In Giuseppe di Lampedusa’s great novel The Leopard, Tancredi famously informs his uncle that, “In order for everything to stay the same, everything must change”. Much the same applies to the Royal Academy’s Summer Exhibition (until August 15). Now in its 243rd year, this is the world’s longest-running exhibition, the Mousetrap of the art world.
It has of course, changed somewhat since 1768. But it still consists largely of works by the Royal Academicians themselves. Naturally enough, their idioms alter little from one summer to the next. On the other hand, new Academicians – and Honorary RAs from abroad – are constantly being added to the roster.
Slowly, the mix of styles on view shifts. These days “Young British Artists” of twenty years ago are pillars of this self-selected institution. Gray Hume’s “The Cradle” is among the more striking items on display in the Lecture Room, a gallery hung by Michael Craig-Martin, who once upon a time taught many of those YBAs.
Craig-Martin’s arrangements of this room and the adjoining Wohl Central Hall are the best ensembles in the exhibition. In the latter, he has just put photography on the walls, an innovation. In the centre he placed a sculpture (Work No 998) by Martin Creed, who once won the Turner Prize with a piece consisting of the lights going on and off. This, certainly for the RA, is almost as radical: a stack of modernist chairs.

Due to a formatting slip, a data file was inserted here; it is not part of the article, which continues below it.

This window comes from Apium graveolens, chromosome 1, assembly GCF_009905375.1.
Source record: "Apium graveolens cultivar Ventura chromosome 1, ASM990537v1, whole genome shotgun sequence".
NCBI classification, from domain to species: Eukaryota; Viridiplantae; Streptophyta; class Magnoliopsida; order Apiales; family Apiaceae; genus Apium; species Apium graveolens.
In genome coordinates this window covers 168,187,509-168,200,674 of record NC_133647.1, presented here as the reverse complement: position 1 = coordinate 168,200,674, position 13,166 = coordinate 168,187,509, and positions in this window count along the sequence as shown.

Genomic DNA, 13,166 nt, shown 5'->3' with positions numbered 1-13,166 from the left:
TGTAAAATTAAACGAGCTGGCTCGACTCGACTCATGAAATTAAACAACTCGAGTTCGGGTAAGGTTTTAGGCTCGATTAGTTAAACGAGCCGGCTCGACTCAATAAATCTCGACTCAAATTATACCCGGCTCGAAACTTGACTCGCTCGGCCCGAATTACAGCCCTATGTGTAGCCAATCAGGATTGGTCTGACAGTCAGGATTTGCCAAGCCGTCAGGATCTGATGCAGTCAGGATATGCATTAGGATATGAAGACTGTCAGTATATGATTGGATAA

Craig-Martin’s other room also succeeds in imposing a personal taste and sensibility on the essentially chaotic nature of the Summer Exhibition. It would be hard to define exactly what unites his choices – which also include a painting of his own, and works by Allen Jones, Anish Kapoor, Alison Wilding and Richard Long. They are a bit minimalist, often hard-edged, in some cases with a dash of pop art sensibility.
At any rate, they seems to belong together, contrary to the essential spirit of the Summer Exhibition which is customarily made up works that happened to be sent in by Academicians or to survive the open selection process. Consequently, its natural tendency is to look, as David Hockney once put it, “like a jumble sale”.
Perhaps that’s part of its charm. It certainly means that large and striking works tend to catch the eye more than small and discreet ones. That certainly applies to one of my favourites, a grand and beautiful abstract by Frank Bowling RA that dominates Room VIII and – through the doorway – the room next door too.
From my column in The Lady